From the acclaimed author of Fordlandia, the story of a remarkable slave rebellion that illuminates America' s struggle with slavery and freedom during the Age of Revolution and beyond
One morning in 1805, off a remote island in the South Pacific, Captain Amasa Delano, a New England seal hunter, climbed aboard a distressed Spanish ship carrying scores of West Africans he thought were slaves. They weren' t. Having earlier seized control of the vessel and slaughtered most of the crew, they were staging an elaborate ruse, acting as if they were humble servants. When Delano, an idealistic, anti-slavery republican, finally realized the deception, he responded with explosive violence. Drawing on research on four continents, The Empire of Necessity explores the multiple forces that culminated in this extraordinary event - an event that already inspired Herman Melville' s masterpiece Benito Cereno. Now historian Greg Grandin, with the gripping storytelling that was praised in Fordlandia, uses the dramatic happenings of that day to map a new transnational history of slavery in the Americas, capturing the clash of peoples, economies, and faiths that was the New World in the early 1800s.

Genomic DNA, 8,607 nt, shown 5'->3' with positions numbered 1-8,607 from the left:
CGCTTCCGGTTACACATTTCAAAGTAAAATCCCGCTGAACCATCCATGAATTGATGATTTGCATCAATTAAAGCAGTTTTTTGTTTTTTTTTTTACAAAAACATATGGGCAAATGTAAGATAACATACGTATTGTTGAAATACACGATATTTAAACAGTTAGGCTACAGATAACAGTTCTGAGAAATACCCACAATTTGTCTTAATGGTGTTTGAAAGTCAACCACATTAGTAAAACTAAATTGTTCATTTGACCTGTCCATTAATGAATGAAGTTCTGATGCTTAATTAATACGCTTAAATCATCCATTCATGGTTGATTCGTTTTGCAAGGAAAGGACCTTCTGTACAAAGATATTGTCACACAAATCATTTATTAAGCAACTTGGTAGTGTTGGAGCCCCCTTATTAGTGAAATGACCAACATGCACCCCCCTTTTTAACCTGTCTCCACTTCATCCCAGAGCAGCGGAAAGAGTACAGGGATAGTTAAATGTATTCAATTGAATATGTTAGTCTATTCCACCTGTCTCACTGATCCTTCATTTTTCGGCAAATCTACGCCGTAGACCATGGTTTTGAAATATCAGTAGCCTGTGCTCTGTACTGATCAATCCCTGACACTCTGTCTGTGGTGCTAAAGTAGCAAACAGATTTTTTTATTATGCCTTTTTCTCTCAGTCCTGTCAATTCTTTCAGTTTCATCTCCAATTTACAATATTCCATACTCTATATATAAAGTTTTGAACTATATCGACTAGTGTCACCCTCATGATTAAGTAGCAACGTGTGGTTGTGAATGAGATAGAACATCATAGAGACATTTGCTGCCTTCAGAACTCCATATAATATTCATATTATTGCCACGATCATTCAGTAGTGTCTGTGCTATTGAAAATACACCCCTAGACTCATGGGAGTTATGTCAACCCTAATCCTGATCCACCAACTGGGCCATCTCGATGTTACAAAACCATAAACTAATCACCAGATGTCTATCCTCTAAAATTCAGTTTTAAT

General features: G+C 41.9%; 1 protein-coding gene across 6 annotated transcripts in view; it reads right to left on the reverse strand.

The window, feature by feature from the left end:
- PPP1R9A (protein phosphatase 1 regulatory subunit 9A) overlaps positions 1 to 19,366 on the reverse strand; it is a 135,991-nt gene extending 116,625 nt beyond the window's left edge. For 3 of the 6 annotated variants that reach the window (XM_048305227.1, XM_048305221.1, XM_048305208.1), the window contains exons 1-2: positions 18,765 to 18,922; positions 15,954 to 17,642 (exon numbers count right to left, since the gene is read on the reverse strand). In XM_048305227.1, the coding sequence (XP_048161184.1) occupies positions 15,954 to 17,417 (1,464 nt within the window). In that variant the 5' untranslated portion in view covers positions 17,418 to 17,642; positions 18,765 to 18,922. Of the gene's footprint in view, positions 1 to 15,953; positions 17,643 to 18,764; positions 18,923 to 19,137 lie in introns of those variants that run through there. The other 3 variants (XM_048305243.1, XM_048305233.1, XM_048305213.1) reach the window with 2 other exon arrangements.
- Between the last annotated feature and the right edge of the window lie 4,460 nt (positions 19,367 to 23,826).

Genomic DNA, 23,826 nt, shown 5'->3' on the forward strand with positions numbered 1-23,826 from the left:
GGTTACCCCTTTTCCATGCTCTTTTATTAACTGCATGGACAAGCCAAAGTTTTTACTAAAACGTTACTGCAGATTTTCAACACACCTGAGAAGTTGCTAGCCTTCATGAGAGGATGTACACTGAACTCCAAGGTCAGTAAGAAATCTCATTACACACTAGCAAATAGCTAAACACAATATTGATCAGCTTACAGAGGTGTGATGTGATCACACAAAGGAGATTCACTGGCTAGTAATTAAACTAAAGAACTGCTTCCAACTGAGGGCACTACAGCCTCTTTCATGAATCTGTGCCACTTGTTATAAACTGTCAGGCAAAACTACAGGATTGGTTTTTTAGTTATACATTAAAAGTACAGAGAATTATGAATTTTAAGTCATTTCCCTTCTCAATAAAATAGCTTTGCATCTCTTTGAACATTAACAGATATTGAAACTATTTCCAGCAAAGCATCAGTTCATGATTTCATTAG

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What is the "right thing to do"?
Good book, terrible narrator
No. In fact, since I so disliked the narrator, I couldn't even make it through part one. and , after several trials, gave up. Instead, I ordered the book from Amazon.
I've long been a fan of Melville's "Benito Cerino," a novella based on this fascinating historical incident. The author recounts the incident in detail, then expands the scope to include a novel view of the slave trade and traces the ultimately intertwining narratives of the story's three main characters.
Mr. Moreno reads in phrases, not sentences. Though he has a good voice, his delivery is halting and uncertain, resulting in strange (and quickly annoying) word emphasis and phrasing. Frankly, I've listened to hundred of audio books, and he is clearly the worst I've heard.
Yes, though I couldn't truly devote all those hours given the book's length. In truth, I couldn't take more than 20 minutes of the narration at a time.
- Richard Boling